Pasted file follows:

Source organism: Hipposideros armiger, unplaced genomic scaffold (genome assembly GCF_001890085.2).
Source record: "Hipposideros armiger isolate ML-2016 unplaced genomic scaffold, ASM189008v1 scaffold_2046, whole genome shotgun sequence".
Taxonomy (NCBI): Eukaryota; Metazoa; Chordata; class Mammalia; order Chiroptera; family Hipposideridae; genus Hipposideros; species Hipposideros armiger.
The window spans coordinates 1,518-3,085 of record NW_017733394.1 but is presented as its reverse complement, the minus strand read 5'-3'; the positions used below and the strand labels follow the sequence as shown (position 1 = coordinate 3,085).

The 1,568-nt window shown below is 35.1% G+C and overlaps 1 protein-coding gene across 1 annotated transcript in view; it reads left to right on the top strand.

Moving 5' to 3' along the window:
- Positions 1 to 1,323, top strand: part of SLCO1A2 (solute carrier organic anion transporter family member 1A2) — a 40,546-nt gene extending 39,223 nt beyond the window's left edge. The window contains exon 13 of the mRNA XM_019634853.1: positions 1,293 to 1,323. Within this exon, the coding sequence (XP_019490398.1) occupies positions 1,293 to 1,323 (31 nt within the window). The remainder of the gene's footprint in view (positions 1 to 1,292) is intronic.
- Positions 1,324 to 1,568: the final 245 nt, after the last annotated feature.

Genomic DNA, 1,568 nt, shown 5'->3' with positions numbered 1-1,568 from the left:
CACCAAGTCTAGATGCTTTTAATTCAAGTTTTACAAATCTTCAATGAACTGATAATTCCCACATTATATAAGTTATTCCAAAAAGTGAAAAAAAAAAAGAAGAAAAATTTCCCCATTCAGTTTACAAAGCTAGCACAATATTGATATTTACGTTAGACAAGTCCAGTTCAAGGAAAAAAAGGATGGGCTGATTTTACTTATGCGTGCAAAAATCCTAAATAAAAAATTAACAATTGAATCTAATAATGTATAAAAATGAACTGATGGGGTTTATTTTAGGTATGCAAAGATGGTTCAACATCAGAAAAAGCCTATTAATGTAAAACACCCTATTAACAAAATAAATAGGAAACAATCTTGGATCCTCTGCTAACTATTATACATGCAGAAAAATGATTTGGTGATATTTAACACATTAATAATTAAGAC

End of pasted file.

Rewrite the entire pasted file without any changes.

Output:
Source organism: Hipposideros armiger, unplaced genomic scaffold (genome assembly GCF_001890085.2).
Source record: "Hipposideros armiger isolate ML-2016 unplaced genomic scaffold, ASM189008v1 scaffold_2046, whole genome shotgun sequence".
Taxonomy (NCBI): Eukaryota; Metazoa; Chordata; class Mammalia; order Chiroptera; family Hipposideridae; genus Hipposideros; species Hipposideros armiger.
The window spans coordinates 1,518-3,085 of record NW_017733394.1 but is presented as its reverse complement, the minus strand read 5'-3'; the positions used below and the strand labels follow the sequence as shown (position 1 = coordinate 3,085).

The 1,568-nt window shown below is 35.1% G+C and overlaps 1 protein-coding gene across 1 annotated transcript in view; it reads left to right on the top strand.

Moving 5' to 3' along the window:
- Positions 1 to 1,323, top strand: part of SLCO1A2 (solute carrier organic anion transporter family member 1A2) — a 40,546-nt gene extending 39,223 nt beyond the window's left edge. The window contains exon 13 of the mRNA XM_019634853.1: positions 1,293 to 1,323. Within this exon, the coding sequence (XP_019490398.1) occupies positions 1,293 to 1,323 (31 nt within the window). The remainder of the gene's footprint in view (positions 1 to 1,292) is intronic.
- Positions 1,324 to 1,568: the final 245 nt, after the last annotated feature.

Genomic DNA, 1,568 nt, shown 5'->3' with positions numbered 1-1,568 from the left:
CACCAAGTCTAGATGCTTTTAATTCAAGTTTTACAAATCTTCAATGAACTGATAATTCCCACATTATATAAGTTATTCCAAAAAGTGAAAAAAAAAAAGAAGAAAAATTTCCCCATTCAGTTTACAAAGCTAGCACAATATTGATATTTACGTTAGACAAGTCCAGTTCAAGGAAAAAAAGGATGGGCTGATTTTACTTATGCGTGCAAAAATCCTAAATAAAAAATTAACAATTGAATCTAATAATGTATAAAAATGAACTGATGGGGTTTATTTTAGGTATGCAAAGATGGTTCAACATCAGAAAAAGCCTATTAATGTAAAACACCCTATTAACAAAATAAATAGGAAACAATCTTGGATCCTCTGCTAACTATTATACATGCAGAAAAATGATTTGGTGATATTTAACACATTAATAATTAAGAC